Wednesday, September 30, 2009

The Journal Manifesto

Some people say that for-profit journals do not currently serve our community well. Some even think they cannot do so. Others think they are doing a fine job as is (I don't know any such people but surely they must exist). I am not going to weigh in on this issue for now. However, I have a Manifesto: a list of actions that we as individuals can do to make the academic world a better place. I truly believe that when people see this list they will agree that everyone else should follow it.

Preamble: We academics publish papers so they can be read. We want anyone in the world to be able to read our papers. We do not expect any money in exchange. Here is what we can all do to facilitate this, not just for our papers but for everyone's papers.
  1. Whenever you publish a paper in a conference or journal, post it on your website AND on some appropriate archive. You would think this is standard practice by now, but alas, it is not.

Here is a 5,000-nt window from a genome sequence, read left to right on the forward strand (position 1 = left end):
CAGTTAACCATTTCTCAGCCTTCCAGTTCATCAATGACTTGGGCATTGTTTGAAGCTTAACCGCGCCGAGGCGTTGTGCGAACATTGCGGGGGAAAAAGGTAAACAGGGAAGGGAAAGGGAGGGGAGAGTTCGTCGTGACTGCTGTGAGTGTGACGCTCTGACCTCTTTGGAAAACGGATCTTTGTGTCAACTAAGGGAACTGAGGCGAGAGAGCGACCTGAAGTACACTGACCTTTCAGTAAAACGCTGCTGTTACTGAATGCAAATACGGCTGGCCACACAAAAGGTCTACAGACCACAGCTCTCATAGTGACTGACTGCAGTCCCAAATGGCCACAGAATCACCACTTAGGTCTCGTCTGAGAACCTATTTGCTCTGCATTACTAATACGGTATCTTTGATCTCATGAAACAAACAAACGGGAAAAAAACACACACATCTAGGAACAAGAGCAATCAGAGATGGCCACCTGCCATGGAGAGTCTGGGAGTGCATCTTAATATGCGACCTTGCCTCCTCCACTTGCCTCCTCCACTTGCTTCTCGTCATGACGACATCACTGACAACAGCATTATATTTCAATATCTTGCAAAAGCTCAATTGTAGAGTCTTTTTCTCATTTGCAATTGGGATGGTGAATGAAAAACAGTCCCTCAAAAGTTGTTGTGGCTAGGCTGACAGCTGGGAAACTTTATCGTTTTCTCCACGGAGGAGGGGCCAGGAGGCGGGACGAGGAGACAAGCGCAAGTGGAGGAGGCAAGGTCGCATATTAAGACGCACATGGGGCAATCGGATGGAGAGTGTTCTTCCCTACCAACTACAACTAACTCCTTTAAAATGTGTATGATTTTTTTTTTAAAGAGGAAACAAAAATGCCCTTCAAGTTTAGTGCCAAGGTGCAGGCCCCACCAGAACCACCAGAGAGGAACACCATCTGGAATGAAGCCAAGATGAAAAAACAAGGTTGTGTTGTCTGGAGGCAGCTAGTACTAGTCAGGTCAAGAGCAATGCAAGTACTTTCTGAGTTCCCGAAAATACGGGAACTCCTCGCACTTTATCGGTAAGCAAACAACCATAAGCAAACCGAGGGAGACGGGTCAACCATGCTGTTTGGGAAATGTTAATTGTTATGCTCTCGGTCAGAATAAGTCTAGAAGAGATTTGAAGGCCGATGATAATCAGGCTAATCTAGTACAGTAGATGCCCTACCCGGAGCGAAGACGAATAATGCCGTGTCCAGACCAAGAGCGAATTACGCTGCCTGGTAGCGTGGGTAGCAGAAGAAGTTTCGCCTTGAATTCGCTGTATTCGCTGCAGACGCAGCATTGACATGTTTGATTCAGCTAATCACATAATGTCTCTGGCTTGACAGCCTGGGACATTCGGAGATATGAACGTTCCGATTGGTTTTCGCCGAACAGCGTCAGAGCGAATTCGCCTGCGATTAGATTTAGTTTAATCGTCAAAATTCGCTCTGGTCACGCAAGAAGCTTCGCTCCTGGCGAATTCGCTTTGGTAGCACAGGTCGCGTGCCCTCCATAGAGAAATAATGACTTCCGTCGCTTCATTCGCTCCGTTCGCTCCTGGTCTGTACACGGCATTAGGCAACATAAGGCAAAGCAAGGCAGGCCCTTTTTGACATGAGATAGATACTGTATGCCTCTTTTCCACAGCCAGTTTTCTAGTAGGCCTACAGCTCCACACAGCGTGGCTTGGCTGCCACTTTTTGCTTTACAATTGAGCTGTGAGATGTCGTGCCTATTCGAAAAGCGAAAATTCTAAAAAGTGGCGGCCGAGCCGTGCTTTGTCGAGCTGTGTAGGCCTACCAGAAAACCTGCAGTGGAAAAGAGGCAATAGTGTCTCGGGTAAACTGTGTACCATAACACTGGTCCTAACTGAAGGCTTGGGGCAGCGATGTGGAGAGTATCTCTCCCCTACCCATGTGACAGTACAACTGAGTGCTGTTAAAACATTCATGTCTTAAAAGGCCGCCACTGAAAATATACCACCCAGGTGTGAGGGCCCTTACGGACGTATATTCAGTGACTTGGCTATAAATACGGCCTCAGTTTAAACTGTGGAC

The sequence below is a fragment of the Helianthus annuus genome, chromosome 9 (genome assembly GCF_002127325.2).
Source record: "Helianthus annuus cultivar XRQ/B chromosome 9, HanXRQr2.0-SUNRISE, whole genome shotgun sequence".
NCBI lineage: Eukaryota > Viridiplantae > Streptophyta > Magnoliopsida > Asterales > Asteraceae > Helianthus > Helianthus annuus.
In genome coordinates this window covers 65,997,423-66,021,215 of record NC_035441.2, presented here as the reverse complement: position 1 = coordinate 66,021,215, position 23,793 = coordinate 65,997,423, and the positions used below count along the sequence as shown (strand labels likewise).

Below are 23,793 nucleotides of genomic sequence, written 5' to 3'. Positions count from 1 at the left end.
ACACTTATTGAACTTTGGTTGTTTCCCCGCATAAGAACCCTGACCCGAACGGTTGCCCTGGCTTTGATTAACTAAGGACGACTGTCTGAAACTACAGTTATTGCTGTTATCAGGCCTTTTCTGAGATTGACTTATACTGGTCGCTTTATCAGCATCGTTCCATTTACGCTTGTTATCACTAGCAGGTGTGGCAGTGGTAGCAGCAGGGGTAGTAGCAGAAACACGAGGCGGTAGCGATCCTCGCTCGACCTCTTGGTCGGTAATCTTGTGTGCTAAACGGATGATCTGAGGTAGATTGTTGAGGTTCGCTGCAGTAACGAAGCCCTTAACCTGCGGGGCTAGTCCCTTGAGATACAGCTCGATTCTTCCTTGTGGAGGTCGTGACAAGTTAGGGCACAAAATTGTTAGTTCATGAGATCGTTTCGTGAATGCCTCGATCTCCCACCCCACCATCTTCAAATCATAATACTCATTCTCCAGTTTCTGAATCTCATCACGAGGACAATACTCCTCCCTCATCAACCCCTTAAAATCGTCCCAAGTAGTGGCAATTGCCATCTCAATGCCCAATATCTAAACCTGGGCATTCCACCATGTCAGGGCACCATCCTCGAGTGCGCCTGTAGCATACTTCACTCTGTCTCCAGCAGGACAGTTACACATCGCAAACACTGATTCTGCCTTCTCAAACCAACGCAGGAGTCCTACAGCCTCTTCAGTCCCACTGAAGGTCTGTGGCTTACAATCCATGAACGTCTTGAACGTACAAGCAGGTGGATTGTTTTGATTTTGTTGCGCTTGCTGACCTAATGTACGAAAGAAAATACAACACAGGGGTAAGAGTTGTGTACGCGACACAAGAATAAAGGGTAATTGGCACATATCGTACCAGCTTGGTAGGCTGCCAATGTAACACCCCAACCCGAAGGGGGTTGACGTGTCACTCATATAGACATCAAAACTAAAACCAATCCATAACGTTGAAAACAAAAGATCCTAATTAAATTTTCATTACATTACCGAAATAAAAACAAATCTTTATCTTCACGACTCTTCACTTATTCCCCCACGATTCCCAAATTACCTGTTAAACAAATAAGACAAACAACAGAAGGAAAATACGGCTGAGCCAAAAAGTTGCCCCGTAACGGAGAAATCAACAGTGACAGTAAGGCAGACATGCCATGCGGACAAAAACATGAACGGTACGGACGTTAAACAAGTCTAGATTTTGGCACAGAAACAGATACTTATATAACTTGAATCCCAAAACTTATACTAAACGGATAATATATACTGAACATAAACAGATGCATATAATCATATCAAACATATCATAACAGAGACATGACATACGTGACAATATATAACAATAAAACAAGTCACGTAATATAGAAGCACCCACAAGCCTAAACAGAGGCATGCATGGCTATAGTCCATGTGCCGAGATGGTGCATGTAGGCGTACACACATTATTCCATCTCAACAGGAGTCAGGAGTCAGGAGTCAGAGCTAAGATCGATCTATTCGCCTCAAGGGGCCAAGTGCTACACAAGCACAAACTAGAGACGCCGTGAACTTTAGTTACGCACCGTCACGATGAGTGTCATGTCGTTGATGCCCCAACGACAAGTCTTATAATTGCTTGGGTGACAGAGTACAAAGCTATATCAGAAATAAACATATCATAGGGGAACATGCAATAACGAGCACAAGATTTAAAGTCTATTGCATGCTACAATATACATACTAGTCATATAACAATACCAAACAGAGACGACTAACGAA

2. If you give a talk on a paper then post the slides and if possible a video of the talk, along with the paper, on your website. On the archives perhaps post a link to the slides and video.
  3. If you have old papers that are not available on line (it is common go to a website and see only papers past, say, 1995, are online) then get them scanned in (some schools do this for you) and put them on your website. Do not be humble. That is, do not think Nobody cares about that old paper. Somebody might.
  4. If you goto a website and it has a link to a paper, but the link does not work, then email the website owner. Do not be shy. I have done this with some of the best people in our field and they have been grateful.
  5. When you write a paper make sure that all of the bibliography entries include links to where you can get to the paper for free. If there is no such place, and you can access the paper yourself for free, then download it, put it in a file in your own directory, and have your bibliography point there.
  6. If you gather up papers in an area for your own use, then you may want to make a website out of them. I have done this with the Erdos Distance Problem, Private Information Retrieval, Constructive lower bounds on Ramsey Numbers, Applications of Ramsey Theory, and of course VDW Theorem stuff. (I understand that it can be a pain in the neck to maintain such sites.)